Welcome back!

When I talk about the Virginia Screenwriters Forum (VSF), I always say, “Some of the best writers in Virginia are members.” It’s a legacy we’re building on having had such great former members as Vince Gilligan (“Breaking Bad,” “Better Call Saul”), Megan Holley (Sunshine Cleaning) and Helene Wagner, the award-winning VSF founder and director for over 20 years. Eric Carlson, winner of more than 40 screenwriting contests,served as director until 2021 when I became the third director.  As we wrap up our 32rd year, new offerings include a national screenwriting contest and a short film showcase. On the cusp of 2023, I am so grateful for the opportunity to lead, learn from and leverage the talent of some of the best writers in Virginia.

Northam Book Q&A

Mike did a splendid Q&A with author and journalist Margaret Edds, who wrote, What the Eyes Can’t See. This book explores then-Virginia Governor Ralph Northam’s blackface scandal and how it changed his perspective and ultimately his impact on state politics. The thought-provoking 75-minute program was held at the Library of Virginia last month.

Bonnie Newman Davis

Speaking of books, how fun to be included in one! Bonnie Newman Davis, friend and former newspaper colleague, recently published Truth Tellers: The Power and Presence of Black Women Journalists Since 1960. Bonnie examines 24 women who shaped newsrooms and media leadership. Managing Editor of the Richmond Free Press, Davis birthed the idea over 30 years ago while teaching a “Pioneering Newswoman” course at Virginia Commonwealth University (VCU). We chatted about her passion project.


How did you select those profiled?

Some are and were journalists, women I admired from afar, women such as Dorothy Butler Gilliam, Pamela McAllister Johnson who’d encourage me early in my career, women I’d met in NABJ —either from serving on the board or during our national conventions. 

Why self-publish? 

To be honest, I decided to self-publish because several of the women in the book are older —Dorothy Gilliam just turned 86—and I wanted to make sure that they know how much their work has meant to me and other Black women journalists and audiences/readers everywhere. Of course, Dorothy released her own amazing memoir in 2019 and I’m glad that she continues to promote it. As you know, the book-writing process can go on forever. There are always words or sentences to delete or rewrite, more drafts…just all of that. I felt that I could not afford to wait and shop around the book to different publishers. I am very hands-on and am used to doing a lot of work and heavy lifting by myself. 

Having been in this business for so long and knowing how to write, edit, design, identify talented and creative people, I felt well-equipped to self-publish and several authoritative, experienced and knowledgeable people encouraged me to do so. I felt confident about the people I hired to help write and edit my book, they all have worked or work for leading publications, universities etc. I’ve learned a lot in this process and for that I am grateful.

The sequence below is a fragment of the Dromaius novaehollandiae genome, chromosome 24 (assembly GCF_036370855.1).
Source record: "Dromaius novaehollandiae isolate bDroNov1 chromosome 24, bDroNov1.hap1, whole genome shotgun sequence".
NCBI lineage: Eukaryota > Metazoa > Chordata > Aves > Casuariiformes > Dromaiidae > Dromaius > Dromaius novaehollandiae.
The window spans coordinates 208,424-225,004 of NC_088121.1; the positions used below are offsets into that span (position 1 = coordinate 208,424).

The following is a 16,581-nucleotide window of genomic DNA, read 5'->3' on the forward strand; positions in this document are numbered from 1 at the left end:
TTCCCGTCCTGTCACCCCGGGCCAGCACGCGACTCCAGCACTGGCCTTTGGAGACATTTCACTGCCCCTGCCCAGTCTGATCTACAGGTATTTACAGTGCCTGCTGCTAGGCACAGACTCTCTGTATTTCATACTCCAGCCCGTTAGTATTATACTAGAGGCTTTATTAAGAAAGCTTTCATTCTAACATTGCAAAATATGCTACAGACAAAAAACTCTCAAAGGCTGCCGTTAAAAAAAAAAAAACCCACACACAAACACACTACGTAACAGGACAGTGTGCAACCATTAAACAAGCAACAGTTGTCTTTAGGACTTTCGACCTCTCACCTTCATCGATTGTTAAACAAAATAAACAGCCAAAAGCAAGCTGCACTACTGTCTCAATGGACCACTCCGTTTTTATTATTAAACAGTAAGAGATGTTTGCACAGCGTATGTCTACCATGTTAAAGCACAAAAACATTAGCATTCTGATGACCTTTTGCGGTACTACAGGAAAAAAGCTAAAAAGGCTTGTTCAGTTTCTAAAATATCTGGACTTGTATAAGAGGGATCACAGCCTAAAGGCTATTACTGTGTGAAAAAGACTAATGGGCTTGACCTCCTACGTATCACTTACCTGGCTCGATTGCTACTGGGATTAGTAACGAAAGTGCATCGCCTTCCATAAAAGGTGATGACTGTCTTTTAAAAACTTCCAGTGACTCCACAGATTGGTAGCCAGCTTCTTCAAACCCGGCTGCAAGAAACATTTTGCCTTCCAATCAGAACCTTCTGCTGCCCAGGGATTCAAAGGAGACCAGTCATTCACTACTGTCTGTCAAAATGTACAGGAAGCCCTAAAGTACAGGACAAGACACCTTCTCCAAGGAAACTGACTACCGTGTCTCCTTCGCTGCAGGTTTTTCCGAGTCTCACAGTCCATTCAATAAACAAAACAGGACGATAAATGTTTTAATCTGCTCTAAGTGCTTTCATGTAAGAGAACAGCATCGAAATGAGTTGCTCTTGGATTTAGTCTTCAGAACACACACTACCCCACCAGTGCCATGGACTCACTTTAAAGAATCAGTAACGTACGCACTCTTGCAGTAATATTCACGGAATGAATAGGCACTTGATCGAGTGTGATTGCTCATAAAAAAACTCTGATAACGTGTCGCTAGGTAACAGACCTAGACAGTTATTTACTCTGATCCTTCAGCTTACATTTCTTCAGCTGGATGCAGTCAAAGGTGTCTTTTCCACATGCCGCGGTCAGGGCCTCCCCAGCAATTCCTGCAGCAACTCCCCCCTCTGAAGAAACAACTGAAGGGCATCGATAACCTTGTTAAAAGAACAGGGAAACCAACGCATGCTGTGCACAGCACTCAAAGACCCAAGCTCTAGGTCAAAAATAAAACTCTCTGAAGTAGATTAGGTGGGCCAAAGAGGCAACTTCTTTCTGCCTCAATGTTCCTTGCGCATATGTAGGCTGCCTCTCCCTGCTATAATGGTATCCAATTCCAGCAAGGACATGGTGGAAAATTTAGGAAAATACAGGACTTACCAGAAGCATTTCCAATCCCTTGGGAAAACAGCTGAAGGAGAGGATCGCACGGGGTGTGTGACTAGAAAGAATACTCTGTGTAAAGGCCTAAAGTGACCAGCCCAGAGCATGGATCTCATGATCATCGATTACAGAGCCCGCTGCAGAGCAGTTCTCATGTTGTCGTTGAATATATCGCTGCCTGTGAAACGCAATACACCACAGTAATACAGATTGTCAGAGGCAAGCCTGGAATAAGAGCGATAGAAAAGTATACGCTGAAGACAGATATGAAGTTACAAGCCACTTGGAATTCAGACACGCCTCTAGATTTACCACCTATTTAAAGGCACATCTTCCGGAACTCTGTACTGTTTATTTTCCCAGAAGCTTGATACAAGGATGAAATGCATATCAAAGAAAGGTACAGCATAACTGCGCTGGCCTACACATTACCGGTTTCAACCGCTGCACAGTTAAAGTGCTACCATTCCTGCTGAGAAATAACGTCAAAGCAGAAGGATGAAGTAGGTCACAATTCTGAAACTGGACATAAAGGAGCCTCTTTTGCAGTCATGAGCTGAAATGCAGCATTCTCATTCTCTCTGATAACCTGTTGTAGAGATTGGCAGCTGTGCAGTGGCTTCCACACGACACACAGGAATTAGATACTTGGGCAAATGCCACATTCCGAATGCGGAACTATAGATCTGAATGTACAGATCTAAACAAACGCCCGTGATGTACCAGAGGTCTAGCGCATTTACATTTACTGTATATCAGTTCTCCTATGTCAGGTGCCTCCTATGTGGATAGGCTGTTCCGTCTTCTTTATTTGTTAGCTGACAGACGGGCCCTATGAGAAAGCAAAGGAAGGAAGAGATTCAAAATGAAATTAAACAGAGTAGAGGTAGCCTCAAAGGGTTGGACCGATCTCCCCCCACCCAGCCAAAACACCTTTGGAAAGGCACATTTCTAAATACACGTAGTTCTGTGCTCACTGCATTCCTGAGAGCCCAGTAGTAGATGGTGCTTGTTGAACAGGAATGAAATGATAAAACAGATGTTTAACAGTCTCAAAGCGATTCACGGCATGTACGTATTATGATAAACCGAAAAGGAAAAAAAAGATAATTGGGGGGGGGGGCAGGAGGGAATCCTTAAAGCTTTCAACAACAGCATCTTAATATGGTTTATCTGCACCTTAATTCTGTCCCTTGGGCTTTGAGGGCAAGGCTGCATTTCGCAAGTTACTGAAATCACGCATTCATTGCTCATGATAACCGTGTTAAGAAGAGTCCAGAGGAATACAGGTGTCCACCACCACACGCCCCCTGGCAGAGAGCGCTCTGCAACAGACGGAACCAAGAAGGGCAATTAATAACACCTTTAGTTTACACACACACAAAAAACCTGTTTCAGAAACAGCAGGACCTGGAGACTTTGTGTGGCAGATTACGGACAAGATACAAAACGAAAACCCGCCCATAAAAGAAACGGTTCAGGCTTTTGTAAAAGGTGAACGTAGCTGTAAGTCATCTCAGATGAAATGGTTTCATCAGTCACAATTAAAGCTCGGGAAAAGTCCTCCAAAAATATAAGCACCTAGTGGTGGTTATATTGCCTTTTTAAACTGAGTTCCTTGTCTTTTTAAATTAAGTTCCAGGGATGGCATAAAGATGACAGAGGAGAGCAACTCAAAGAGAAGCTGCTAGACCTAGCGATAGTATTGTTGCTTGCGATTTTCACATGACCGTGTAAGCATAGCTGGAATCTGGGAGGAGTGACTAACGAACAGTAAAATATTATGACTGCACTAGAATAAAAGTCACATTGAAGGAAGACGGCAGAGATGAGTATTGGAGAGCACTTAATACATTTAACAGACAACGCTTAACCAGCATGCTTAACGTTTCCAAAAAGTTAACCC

You’ve been a reporter, editor, media consultant, and now executive director of your own nonprofit. What advice do you wish you could’ve given yourself at age 18?

After my sophomore year I didn’t have a clue about what was next. It wasn’t until I took a newswriting course that my world opened up. After writing my first article and having it appear in the school newspaper and the local Black newspaper —that’s when I discovered how journalism can take you places never imagined. In fact, I traveled to several conferences in several major cities while still in college. I remember sitting in an audience filled with news executives and seeing Phil Donahue and Connie Chung! This was in the 70s! 

Why did you come out of retirement to lead the Richmond Free Press?

I was pretty much retired, living my best life, planning vacations, etc. I said “yes” when Mrs. Jean Boone, the Richmond Free Press publisher, asked me to come aboard because I knew that I could handle the job. I’d been the guest managing editor in the past on several occasions. The Free Press is highly regarded in Richmond and a lot of work has gone into building the newspaper since its inception 30 years ago by the founder, Raymond Boone. So I describe my being at the Free Press as “a calling.” Newspapering is in my blood, I love being around Black people and writing about Black people. I always have. I attribute that to my large family —four aunts and five uncles on my mother’s side. I also said “yes” because, even though I’ve been in leadership positions in the past, there always seemed to be stumbling blocks —often deliberately placed—- to prevent me from assuming the top position (or close to the top). So accepting the Free Press position allowed me to ascend to a top leadership position at a reputable organization. 

VCU Talk

So nice to be included in Bonnie’s book two years after publication of my debut novel Malcolm and Me, which I will discuss in person and virtually at VCU next month. I’d love to see you, join if you can.

Mike’s Book

Mike is looking forward to his first residency next spring at the Virginia Center for the Creative Arts (VCCA) where he’ll work on his first book. I am beyond elated. More to come, stay tuned!

Visioning 2023

While Mike starts his book, I plan to finish my next one. That’s a priority for my new vision board. My current one has stayed in the family room under the TV for me to see daily. It along with accountability partners made this a fruitful year with remarkable opportunities and challenges. Goals require actions and deadlines. I recommend a vision board for you so we can live our best lives in 2023. 

Until next time, 

Happy holidays and make joy contagious!


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